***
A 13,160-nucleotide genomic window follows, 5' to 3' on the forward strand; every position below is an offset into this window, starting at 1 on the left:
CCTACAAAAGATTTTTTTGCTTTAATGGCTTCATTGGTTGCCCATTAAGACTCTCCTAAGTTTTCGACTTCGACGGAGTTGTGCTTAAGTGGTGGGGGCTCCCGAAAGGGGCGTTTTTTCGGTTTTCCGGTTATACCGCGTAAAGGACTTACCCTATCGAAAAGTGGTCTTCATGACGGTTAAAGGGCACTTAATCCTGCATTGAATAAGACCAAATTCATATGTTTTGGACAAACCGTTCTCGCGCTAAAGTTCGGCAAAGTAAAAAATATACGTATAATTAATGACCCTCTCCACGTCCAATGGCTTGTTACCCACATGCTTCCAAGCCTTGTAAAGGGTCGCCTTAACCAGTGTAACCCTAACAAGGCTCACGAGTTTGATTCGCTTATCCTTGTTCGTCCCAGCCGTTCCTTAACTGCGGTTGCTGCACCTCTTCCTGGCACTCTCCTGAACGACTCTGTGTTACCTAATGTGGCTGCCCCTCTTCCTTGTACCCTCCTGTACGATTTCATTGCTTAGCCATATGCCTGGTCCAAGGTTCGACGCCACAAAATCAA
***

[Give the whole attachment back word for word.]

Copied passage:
A 13,160-nucleotide genomic window follows, 5' to 3' on the forward strand; every position below is an offset into this window, starting at 1 on the left:
CCTACAAAAGATTTTTTTGCTTTAATGGCTTCATTGGTTGCCCATTAAGACTCTCCTAAGTTTTCGACTTCGACGGAGTTGTGCTTAAGTGGTGGGGGCTCCCGAAAGGGGCGTTTTTTCGGTTTTCCGGTTATACCGCGTAAAGGACTTACCCTATCGAAAAGTGGTCTTCATGACGGTTAAAGGGCACTTAATCCTGCATTGAATAAGACCAAATTCATATGTTTTGGACAAACCGTTCTCGCGCTAAAGTTCGGCAAAGTAAAAAATATACGTATAATTAATGACCCTCTCCACGTCCAATGGCTTGTTACCCACATGCTTCCAAGCCTTGTAAAGGGTCGCCTTAACCAGTGTAACCCTAACAAGGCTCACGAGTTTGATTCGCTTATCCTTGTTCGTCCCAGCCGTTCCTTAACTGCGGTTGCTGCACCTCTTCCTGGCACTCTCCTGAACGACTCTGTGTTACCTAATGTGGCTGCCCCTCTTCCTTGTACCCTCCTGTACGATTTCATTGCTTAGCCATATGCCTGGTCCAAGGTTCGACGCCACAAAATCAA